Pediatric Ebstein Anomaly Treatment & Management
- Author: Raymond T Fedderly, MD; Chief Editor: Stuart Berger, MD more...
Asymptomatic patients with Ebstein anomaly who have mild tricuspid regurgitation need only outpatient clinic evaluation, which may include periodic ECG, chest radiography, and oxygen saturation measurement. All patients with this diagnosis require lifetime prophylaxis for bacterial endocarditis.
Neonates with severe Ebstein anomaly initially require admission to a neonatal intensive care unit (NICU) for stabilization. If pulmonary blood flow is insufficient or ductal dependent, they also require prostaglandin E1 therapy.
In addition, it is crucial that neonates with a severe form of this disease have an adequate atrial communication. If the patient is born with only a patent foramen ovale (PFO) or a restrictive atrial septal defect (ASD), a balloon atrial septostomy or urgent surgical intervention may be required. Atrial septostomy can be accomplished at the bedside with echocardiographic guidance or in the cardiac catheterization laboratory, under echocardiographic and/or fluoroscopic guidance.
Electrophysiological studies are performed both as a diagnostic tool to determine the cause of an arrhythmia and as a curative procedure using radiofrequency catheter ablation. Catheter ablation for paroxysmal supraventricular tachycardia (SVT) is highly successful in children, with a low complication and recurrence rate; however, the subset of patients with Ebstein anomaly and SVT has been shown to be more challenging to cure, likely because of the derangement in tricuspid valve alignment with the tricuspid annulus and the increased likelihood of multiple accessory pathways.
The reported acute success rate in the Pediatric Radiofrequency Ablation Registry and other sources ranges from 75-90%, and the recurrence rate is reported to be as high as 32%. As expected, success rates, complications, and recurrence rates vary with complex pediatric radiofrequency catheter ablation procedures, depending on operator and institutional experience. Radiofrequency ablation appears to be most successful in patients with a mild degree of tricuspid regurgitation.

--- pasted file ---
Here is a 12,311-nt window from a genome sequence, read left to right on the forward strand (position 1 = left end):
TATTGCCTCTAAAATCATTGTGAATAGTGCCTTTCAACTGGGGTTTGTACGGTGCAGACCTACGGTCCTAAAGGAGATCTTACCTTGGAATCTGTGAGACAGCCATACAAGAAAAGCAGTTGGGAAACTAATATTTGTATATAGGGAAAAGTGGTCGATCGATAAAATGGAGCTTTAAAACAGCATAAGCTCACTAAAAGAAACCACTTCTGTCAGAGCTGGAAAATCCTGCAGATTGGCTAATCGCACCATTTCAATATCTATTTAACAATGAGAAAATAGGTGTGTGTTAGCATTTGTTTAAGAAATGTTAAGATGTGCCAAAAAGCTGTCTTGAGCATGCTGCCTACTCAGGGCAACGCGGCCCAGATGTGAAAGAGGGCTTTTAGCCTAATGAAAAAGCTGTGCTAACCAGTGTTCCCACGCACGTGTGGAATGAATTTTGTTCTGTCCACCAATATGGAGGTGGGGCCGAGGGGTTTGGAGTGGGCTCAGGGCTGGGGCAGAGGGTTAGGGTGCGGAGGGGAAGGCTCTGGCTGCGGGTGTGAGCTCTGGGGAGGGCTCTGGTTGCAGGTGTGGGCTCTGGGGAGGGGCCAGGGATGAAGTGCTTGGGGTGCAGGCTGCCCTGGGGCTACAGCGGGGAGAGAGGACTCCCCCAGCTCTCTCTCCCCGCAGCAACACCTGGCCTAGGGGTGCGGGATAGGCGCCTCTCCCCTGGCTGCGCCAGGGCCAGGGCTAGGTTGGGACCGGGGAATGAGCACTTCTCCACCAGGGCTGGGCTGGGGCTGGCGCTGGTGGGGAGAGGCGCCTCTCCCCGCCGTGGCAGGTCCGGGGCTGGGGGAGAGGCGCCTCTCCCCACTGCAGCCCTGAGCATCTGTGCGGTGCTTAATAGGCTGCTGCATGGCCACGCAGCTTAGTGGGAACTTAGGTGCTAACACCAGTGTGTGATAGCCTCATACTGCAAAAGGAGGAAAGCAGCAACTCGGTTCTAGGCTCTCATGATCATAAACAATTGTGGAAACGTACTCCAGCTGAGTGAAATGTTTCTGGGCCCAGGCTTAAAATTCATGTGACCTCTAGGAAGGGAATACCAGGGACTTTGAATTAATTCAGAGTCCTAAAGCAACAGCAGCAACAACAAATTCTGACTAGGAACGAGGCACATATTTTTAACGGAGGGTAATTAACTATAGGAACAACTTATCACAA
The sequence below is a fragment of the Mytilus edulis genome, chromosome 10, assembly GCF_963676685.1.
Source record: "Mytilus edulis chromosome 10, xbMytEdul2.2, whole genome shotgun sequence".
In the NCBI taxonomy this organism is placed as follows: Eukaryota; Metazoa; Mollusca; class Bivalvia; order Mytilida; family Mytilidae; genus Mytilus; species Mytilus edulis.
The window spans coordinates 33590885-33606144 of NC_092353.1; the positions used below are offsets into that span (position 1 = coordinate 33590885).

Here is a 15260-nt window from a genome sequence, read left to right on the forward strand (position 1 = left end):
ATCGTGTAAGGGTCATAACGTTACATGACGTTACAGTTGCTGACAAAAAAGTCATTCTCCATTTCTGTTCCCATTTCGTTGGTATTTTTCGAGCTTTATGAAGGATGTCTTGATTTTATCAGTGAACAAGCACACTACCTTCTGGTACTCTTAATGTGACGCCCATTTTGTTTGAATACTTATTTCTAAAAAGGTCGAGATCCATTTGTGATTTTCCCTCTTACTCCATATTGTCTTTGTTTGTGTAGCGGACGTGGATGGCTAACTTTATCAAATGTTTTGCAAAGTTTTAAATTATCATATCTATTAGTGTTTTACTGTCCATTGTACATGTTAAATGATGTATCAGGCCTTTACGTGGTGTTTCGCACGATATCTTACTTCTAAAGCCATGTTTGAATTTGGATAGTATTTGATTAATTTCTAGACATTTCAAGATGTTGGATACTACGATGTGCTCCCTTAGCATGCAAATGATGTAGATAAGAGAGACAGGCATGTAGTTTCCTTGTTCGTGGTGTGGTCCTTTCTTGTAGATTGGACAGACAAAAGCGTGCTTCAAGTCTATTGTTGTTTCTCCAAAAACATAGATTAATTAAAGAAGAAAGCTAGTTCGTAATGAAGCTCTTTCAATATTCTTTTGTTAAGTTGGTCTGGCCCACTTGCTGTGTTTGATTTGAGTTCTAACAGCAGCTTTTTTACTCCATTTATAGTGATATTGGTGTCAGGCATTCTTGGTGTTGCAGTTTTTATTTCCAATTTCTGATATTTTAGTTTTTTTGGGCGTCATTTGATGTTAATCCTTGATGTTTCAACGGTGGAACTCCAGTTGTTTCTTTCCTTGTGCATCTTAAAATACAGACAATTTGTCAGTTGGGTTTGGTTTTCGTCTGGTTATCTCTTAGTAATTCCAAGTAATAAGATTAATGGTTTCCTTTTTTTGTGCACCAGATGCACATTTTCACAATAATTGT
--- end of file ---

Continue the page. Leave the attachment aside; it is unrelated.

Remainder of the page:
The surgical care of these patients depends on the severity of the leaflet displacement and on the degree of associated right ventricular outflow tract obstruction.
In neonates with the most severe form of Ebstein anomaly, the functional right ventricle is hypoplastic, and the patient is usually best treated by closing the tricuspid valve and, in effect, creating a tricuspid atresia physiology (Starnes procedure). In addition, these infants require a systemic artery–to–pulmonary artery shunt. When the patient is aged approximately 6 months, a bidirectional Glenn procedure (superior vena cava–to–pulmonary artery anastomosis) and shunt takedown is performed. Fontan completion (inferior vena cava–to–pulmonary artery anastomosis) is usually performed when the patient is aged 2-4 years.
In infants with mild-to-moderate tricuspid regurgitation and severe right ventricular outflow tract obstruction, a systemic artery–to–pulmonary artery shunt is performed in addition to an unrestrictive atrial communication being created. In patients with moderate-to-severe tricuspid regurgitation, the abnormal valve can be replaced with a mechanical or prosthetic valve, a surgical reconstruction, or a combination of the two.[6, 7, 8]
In a study by Brown et al from the Mayo clinic the results of 539 patients who had 604 cardiac operations is described. The mean age of this group was 24 years. The first repair consisted of tricuspid valve repair in 182 patients and tricuspid valve replacement in 337 patients. Late survival was 84.7% at 10 years and 71.2% at 20 years. Preoperative characteristics associated with mortality included increased hematocrit levels, associated mitral valve repair, prior cardiac operation, and moderate-to-severe reduction in right ventricular systolic function.
One study evaluated the outcomes of 32 patients who underwent surgery for Ebstein anomaly. After 16-year follow-up, the results found early and late survival rates of 60% ± 12% versus 85% ± 10 (P = .06), respectively, for patients without pulmonary atresia and early and late survival rates of 60% ± 12% (9/15) versus 94.1% (16/17) (P < .05), respectively, for those with pulmonary atresia. The results conclude that biventricular and tricuspid valve repair of Ebstein anomaly is feasible in neonates and young infants with good results, especially those without pulmonary atresia.
Special dietary restrictions are not usually required. An infant with severe tricuspid regurgitation may require a high caloric density formula.
The activity restrictions of these patients depend on the severity of the leaflet displacement. If the displacement is mild and patients do not have an associated paroxysmal SVT, they should be allowed to determine their own level of activity. For patients with cyanosis, sports participation is usually somewhat restricted. An exercise stress test and other noninvasive assessments might be helpful in making this determination.